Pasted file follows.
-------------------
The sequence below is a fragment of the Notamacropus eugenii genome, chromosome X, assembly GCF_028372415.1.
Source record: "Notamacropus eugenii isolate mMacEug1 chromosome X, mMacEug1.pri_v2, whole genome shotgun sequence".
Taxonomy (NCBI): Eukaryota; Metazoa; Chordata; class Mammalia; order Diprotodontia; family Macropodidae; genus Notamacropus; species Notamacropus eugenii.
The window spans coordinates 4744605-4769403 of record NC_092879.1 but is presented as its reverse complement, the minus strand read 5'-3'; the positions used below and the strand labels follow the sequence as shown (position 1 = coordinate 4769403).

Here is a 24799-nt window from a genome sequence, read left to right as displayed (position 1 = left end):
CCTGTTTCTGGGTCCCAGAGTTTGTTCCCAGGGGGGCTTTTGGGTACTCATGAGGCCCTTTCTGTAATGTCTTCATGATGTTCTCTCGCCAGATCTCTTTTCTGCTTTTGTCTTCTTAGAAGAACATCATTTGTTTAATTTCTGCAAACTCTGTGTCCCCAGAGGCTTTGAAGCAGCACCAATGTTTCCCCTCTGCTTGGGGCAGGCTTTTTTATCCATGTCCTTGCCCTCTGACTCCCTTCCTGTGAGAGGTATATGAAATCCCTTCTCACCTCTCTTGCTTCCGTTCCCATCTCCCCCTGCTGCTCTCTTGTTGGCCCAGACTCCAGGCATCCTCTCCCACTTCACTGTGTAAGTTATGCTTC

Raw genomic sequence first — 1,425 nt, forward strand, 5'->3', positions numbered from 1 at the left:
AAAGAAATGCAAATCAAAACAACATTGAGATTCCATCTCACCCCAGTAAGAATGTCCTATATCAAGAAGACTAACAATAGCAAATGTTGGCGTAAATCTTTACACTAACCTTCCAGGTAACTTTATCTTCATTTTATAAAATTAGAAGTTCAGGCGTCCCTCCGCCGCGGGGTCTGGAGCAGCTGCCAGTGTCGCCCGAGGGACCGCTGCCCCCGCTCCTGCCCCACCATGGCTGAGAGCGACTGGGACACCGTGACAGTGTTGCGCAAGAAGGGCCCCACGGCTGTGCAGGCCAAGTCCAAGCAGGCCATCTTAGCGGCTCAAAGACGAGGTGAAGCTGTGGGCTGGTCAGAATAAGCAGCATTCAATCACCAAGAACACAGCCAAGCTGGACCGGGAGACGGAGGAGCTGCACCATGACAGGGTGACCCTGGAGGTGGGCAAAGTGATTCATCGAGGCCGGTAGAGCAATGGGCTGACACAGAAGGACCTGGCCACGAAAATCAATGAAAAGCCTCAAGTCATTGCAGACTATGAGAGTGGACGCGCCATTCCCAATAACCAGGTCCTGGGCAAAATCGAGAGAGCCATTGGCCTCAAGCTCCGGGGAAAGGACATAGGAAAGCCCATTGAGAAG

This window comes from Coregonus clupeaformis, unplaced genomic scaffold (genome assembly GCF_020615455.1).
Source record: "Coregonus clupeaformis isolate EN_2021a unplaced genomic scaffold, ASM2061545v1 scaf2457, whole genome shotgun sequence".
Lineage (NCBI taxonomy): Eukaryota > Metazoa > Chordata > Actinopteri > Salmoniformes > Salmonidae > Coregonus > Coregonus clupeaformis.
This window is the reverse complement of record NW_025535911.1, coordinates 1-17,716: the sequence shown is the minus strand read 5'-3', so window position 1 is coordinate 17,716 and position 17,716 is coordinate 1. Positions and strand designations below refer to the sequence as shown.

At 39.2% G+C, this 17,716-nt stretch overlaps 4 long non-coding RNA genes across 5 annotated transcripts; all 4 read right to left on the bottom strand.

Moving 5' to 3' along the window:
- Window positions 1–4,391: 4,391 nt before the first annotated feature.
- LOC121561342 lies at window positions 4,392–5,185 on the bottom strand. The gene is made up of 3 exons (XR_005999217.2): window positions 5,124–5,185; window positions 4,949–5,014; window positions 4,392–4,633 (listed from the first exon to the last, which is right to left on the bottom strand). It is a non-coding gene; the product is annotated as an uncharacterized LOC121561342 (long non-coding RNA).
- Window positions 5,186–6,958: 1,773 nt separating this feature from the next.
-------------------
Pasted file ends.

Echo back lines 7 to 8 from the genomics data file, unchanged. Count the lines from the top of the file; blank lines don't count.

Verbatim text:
Raw genomic sequence first — 1,425 nt, forward strand, 5'->3', positions numbered from 1 at the left:
AAAGAAATGCAAATCAAAACAACATTGAGATTCCATCTCACCCCAGTAAGAATGTCCTATATCAAGAAGACTAACAATAGCAAATGTTGGCGTAAATCTTTACACTAACCTTCCAGGTAACTTTATCTTCATTTTATAAAATTAGAAGTTCAGGCGTCCCTCCGCCGCGGGGTCTGGAGCAGCTGCCAGTGTCGCCCGAGGGACCGCTGCCCCCGCTCCTGCCCCACCATGGCTGAGAGCGACTGGGACACCGTGACAGTGTTGCGCAAGAAGGGCCCCACGGCTGTGCAGGCCAAGTCCAAGCAGGCCATCTTAGCGGCTCAAAGACGAGGTGAAGCTGTGGGCTGGTCAGAATAAGCAGCATTCAATCACCAAGAACACAGCCAAGCTGGACCGGGAGACGGAGGAGCTGCACCATGACAGGGTGACCCTGGAGGTGGGCAAAGTGATTCATCGAGGCCGGTAGAGCAATGGGCTGACACAGAAGGACCTGGCCACGAAAATCAATGAAAAGCCTCAAGTCATTGCAGACTATGAGAGTGGACGCGCCATTCCCAATAACCAGGTCCTGGGCAAAATCGAGAGAGCCATTGGCCTCAAGCTCCGGGGAAAGGACATAGGAAAGCCCATTGAGAAG